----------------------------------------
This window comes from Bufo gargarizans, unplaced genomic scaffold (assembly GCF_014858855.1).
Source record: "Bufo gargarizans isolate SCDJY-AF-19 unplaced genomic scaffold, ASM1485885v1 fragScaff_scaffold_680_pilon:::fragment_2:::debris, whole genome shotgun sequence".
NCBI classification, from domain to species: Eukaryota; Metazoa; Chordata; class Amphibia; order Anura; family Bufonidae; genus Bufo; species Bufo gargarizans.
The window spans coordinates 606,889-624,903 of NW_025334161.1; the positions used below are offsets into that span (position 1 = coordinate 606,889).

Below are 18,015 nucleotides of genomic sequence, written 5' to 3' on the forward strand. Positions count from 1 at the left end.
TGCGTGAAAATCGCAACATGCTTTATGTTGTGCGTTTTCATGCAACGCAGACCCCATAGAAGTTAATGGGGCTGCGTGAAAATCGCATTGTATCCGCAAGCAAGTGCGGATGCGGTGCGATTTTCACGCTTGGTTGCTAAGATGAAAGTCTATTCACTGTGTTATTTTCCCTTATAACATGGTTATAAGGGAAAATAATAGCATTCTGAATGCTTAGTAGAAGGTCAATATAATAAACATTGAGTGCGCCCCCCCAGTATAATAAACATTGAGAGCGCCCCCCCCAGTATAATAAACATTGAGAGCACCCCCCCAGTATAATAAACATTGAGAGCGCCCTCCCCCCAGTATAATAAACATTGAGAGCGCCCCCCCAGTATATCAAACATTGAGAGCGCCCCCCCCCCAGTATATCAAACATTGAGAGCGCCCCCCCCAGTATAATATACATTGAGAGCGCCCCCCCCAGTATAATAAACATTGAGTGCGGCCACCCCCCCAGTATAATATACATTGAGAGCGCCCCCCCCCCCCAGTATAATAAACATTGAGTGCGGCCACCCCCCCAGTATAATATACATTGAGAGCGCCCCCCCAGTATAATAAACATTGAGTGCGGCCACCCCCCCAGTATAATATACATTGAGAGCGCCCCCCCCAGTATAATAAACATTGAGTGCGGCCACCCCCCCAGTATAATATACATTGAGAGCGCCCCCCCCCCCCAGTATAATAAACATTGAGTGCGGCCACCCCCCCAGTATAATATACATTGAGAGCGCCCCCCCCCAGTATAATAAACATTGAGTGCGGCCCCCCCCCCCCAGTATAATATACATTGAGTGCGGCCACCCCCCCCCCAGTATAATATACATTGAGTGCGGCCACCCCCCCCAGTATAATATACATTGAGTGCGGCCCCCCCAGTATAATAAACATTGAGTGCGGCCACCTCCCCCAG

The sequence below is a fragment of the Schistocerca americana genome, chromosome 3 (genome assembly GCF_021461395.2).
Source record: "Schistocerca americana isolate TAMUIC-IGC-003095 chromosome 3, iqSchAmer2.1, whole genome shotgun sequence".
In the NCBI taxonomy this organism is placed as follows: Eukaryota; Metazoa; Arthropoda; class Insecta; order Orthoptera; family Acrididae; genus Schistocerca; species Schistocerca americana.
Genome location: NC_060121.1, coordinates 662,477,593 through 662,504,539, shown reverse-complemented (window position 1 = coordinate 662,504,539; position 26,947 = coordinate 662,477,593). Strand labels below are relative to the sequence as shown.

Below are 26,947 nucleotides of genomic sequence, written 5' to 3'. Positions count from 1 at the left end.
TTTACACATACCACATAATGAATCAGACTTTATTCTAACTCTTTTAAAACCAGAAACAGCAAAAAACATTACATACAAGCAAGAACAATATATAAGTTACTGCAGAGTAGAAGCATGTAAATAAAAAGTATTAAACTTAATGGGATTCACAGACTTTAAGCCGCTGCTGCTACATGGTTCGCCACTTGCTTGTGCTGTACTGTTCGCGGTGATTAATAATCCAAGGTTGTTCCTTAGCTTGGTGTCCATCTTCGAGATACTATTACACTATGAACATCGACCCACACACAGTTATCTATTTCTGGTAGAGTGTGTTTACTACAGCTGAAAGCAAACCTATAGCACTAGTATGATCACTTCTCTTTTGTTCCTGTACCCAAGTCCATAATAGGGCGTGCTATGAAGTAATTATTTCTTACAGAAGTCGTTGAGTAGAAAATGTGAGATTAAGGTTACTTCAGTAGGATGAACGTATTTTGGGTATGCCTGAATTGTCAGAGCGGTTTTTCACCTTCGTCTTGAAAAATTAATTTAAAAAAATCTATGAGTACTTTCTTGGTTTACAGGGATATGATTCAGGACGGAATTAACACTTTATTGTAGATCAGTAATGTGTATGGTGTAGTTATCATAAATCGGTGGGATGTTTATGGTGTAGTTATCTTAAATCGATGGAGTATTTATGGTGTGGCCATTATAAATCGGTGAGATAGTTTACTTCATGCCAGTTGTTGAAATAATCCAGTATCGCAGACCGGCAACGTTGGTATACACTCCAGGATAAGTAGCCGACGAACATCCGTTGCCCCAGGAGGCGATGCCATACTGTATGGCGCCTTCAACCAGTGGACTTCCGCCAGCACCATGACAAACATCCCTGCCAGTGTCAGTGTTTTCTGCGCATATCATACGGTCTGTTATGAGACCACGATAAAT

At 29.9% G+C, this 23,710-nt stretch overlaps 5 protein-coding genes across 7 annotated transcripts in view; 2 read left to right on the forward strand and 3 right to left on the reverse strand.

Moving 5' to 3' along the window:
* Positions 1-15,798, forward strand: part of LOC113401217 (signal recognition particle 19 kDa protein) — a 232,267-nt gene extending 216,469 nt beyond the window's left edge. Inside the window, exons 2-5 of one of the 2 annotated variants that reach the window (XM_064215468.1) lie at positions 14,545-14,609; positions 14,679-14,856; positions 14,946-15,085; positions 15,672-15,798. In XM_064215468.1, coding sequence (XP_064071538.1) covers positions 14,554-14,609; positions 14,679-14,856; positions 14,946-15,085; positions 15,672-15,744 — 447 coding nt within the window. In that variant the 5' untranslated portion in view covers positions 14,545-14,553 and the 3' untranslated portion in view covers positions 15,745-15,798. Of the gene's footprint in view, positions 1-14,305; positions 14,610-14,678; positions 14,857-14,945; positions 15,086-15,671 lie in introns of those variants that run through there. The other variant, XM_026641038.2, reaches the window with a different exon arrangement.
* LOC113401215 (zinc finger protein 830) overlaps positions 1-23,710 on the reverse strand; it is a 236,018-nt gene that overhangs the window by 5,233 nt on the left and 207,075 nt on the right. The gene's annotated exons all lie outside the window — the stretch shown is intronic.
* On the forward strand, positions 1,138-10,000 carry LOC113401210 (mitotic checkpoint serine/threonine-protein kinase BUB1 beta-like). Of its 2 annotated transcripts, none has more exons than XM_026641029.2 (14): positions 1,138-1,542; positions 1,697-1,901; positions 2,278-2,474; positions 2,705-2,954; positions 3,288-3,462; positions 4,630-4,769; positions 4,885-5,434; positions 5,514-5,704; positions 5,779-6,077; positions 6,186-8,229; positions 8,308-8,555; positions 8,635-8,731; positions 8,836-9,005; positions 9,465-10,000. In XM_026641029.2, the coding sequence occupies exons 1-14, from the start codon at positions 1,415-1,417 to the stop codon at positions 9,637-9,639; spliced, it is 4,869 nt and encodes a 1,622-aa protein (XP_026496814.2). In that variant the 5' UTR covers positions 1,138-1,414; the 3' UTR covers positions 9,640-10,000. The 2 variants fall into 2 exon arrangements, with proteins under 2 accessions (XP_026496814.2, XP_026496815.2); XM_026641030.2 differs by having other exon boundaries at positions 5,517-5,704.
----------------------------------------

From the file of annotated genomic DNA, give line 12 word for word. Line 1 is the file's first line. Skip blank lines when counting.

TTTACACATACCACATAATGAATCAGACTTTATTCTAACTCTTTTAAAACCAGAAACAGCAAAAAACATTACATACAAGCAAGAACAATATATAAGTTACTGCAGAGTAGAAGCATGTAAATAAAAAGTATTAAACTTAATGGGATTCACAGACTTTAAGCCGCTGCTGCTACATGGTTCGCCACTTGCTTGTGCTGTACTGTTCGCGGTGATTAATAATCCAAGGTTGTTCCTTAGCTTGGTGTCCATCTTCGAGATACTATTACACTATGAACATCGACCCACACACAGTTATCTATTTCTGGTAGAGTGTGTTTACTACAGCTGAAAGCAAACCTATAGCACTAGTATGATCACTTCTCTTTTGTTCCTGTACCCAAGTCCATAATAGGGCGTGCTATGAAGTAATTATTTCTTACAGAAGTCGTTGAGTAGAAAATGTGAGATTAAGGTTACTTCAGTAGGATGAACGTATTTTGGGTATGCCTGAATTGTCAGAGCGGTTTTTCACCTTCGTCTTGAAAAATTAATTTAAAAAAATCTATGAGTACTTTCTTGGTTTACAGGGATATGATTCAGGACGGAATTAACACTTTATTGTAGATCAGTAATGTGTATGGTGTAGTTATCATAAATCGGTGGGATGTTTATGGTGTAGTTATCTTAAATCGATGGAGTATTTATGGTGTGGCCATTATAAATCGGTGAGATAGTTTACTTCATGCCAGTTGTTGAAATAATCCAGTATCGCAGACCGGCAACGTTGGTATACACTCCAGGATAAGTAGCCGACGAACATCCGTTGCCCCAGGAGGCGATGCCATACTGTATGGCGCCTTCAACCAGTGGACTTCCGCCAGCACCATGACAAACATCCCTGCCAGTGTCAGTGTTTTCTGCGCATATCATACGGTCTGTTATGAGACCACGATAAAT